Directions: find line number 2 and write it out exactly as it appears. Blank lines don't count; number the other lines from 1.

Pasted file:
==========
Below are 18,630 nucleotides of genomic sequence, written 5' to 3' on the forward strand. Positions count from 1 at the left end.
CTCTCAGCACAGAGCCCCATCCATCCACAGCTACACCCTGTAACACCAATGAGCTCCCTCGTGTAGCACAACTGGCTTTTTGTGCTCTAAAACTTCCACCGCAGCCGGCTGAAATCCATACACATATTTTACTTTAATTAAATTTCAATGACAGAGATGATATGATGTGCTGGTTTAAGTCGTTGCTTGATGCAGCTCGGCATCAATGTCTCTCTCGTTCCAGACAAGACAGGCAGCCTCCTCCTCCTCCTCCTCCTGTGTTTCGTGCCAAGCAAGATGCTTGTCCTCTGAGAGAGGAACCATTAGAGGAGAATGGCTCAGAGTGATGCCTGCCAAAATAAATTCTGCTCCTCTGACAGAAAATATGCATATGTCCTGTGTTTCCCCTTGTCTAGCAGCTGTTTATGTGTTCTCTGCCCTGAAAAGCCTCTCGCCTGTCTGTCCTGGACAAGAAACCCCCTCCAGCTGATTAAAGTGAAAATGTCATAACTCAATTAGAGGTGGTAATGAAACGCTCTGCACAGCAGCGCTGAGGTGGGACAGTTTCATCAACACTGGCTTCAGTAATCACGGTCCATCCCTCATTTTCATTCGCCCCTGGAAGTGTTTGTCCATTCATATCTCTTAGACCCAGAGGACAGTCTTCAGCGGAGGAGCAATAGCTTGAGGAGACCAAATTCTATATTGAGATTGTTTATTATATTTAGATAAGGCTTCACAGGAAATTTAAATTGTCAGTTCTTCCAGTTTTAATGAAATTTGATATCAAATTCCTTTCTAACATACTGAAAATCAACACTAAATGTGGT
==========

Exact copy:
CTCTCAGCACAGAGCCCCATCCATCCACAGCTACACCCTGTAACACCAATGAGCTCCCTCGTGTAGCACAACTGGCTTTTTGTGCTCTAAAACTTCCACCGCAGCCGGCTGAAATCCATACACATATTTTACTTTAATTAAATTTCAATGACAGAGATGATATGATGTGCTGGTTTAAGTCGTTGCTTGATGCAGCTCGGCATCAATGTCTCTCTCGTTCCAGACAAGACAGGCAGCCTCCTCCTCCTCCTCCTCCTGTGTTTCGTGCCAAGCAAGATGCTTGTCCTCTGAGAGAGGAACCATTAGAGGAGAATGGCTCAGAGTGATGCCTGCCAAAATAAATTCTGCTCCTCTGACAGAAAATATGCATATGTCCTGTGTTTCCCCTTGTCTAGCAGCTGTTTATGTGTTCTCTGCCCTGAAAAGCCTCTCGCCTGTCTGTCCTGGACAAGAAACCCCCTCCAGCTGATTAAAGTGAAAATGTCATAACTCAATTAGAGGTGGTAATGAAACGCTCTGCACAGCAGCGCTGAGGTGGGACAGTTTCATCAACACTGGCTTCAGTAATCACGGTCCATCCCTCATTTTCATTCGCCCCTGGAAGTGTTTGTCCATTCATATCTCTTAGACCCAGAGGACAGTCTTCAGCGGAGGAGCAATAGCTTGAGGAGACCAAATTCTATATTGAGATTGTTTATTATATTTAGATAAGGCTTCACAGGAAATTTAAATTGTCAGTTCTTCCAGTTTTAATGAAATTTGATATCAAATTCCTTTCTAACATACTGAAAATCAACACTAAATGTGGT